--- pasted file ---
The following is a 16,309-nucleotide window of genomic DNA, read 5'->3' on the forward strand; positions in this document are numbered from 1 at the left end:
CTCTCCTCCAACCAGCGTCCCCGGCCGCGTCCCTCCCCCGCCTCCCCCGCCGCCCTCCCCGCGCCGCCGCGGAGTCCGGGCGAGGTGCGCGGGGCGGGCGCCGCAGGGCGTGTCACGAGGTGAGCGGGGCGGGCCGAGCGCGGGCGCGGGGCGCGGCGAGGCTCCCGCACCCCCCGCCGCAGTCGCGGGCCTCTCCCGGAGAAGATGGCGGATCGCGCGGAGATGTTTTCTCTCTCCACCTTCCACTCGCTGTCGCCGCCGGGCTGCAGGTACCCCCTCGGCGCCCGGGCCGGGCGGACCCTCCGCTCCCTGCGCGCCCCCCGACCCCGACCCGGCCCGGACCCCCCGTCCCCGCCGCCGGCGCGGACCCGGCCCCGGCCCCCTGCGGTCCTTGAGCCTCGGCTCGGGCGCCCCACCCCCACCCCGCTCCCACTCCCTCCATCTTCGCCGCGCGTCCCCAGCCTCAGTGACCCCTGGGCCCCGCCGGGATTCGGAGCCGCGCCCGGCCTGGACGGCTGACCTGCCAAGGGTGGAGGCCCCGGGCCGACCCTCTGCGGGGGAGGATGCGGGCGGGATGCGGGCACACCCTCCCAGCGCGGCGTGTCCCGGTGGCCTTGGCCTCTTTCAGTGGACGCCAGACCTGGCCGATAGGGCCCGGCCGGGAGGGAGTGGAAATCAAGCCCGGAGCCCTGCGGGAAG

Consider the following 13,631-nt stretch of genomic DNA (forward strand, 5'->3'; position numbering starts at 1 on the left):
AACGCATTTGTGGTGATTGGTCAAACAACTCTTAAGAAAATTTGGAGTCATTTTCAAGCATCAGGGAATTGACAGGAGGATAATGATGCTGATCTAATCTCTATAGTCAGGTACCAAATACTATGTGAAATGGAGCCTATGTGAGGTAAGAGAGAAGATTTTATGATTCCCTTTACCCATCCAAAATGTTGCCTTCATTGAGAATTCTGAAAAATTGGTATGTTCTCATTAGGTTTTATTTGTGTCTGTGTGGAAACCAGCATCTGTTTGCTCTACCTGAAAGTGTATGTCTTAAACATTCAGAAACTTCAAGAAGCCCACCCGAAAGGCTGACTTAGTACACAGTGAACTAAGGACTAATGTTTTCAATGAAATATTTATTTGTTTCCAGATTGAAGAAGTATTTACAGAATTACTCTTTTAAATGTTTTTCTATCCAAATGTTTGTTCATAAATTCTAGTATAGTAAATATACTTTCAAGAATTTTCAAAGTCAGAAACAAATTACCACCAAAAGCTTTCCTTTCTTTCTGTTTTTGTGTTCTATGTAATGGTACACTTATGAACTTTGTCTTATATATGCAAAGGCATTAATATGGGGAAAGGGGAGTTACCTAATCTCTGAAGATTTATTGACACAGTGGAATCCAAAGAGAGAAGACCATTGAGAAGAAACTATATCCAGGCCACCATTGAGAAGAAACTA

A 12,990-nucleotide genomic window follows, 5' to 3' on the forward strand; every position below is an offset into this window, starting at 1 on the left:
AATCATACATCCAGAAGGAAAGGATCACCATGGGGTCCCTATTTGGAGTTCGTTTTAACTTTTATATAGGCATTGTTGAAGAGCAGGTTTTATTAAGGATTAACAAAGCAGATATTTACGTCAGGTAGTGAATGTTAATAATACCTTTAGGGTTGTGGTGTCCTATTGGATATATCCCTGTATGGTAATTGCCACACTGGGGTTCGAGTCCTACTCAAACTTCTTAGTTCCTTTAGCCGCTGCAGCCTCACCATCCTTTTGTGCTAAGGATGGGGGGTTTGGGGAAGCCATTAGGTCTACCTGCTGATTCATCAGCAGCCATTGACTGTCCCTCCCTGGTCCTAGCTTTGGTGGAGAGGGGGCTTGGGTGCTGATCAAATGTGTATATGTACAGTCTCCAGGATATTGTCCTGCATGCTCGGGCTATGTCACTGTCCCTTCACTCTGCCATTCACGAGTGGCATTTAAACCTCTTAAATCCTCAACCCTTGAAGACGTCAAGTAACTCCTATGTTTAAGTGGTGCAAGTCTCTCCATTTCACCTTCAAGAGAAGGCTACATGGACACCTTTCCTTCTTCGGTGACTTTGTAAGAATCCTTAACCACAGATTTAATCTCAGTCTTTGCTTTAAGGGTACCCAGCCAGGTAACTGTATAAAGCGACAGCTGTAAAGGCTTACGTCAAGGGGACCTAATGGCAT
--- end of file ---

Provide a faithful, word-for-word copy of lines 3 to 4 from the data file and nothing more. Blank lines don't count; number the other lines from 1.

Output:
Consider the following 13,631-nt stretch of genomic DNA (forward strand, 5'->3'; position numbering starts at 1 on the left):
AACGCATTTGTGGTGATTGGTCAAACAACTCTTAAGAAAATTTGGAGTCATTTTCAAGCATCAGGGAATTGACAGGAGGATAATGATGCTGATCTAATCTCTATAGTCAGGTACCAAATACTATGTGAAATGGAGCCTATGTGAGGTAAGAGAGAAGATTTTATGATTCCCTTTACCCATCCAAAATGTTGCCTTCATTGAGAATTCTGAAAAATTGGTATGTTCTCATTAGGTTTTATTTGTGTCTGTGTGGAAACCAGCATCTGTTTGCTCTACCTGAAAGTGTATGTCTTAAACATTCAGAAACTTCAAGAAGCCCACCCGAAAGGCTGACTTAGTACACAGTGAACTAAGGACTAATGTTTTCAATGAAATATTTATTTGTTTCCAGATTGAAGAAGTATTTACAGAATTACTCTTTTAAATGTTTTTCTATCCAAATGTTTGTTCATAAATTCTAGTATAGTAAATATACTTTCAAGAATTTTCAAAGTCAGAAACAAATTACCACCAAAAGCTTTCCTTTCTTTCTGTTTTTGTGTTCTATGTAATGGTACACTTATGAACTTTGTCTTATATATGCAAAGGCATTAATATGGGGAAAGGGGAGTTACCTAATCTCTGAAGATTTATTGACACAGTGGAATCCAAAGAGAGAAGACCATTGAGAAGAAACTATATCCAGGCCACCATTGAGAAGAAACTA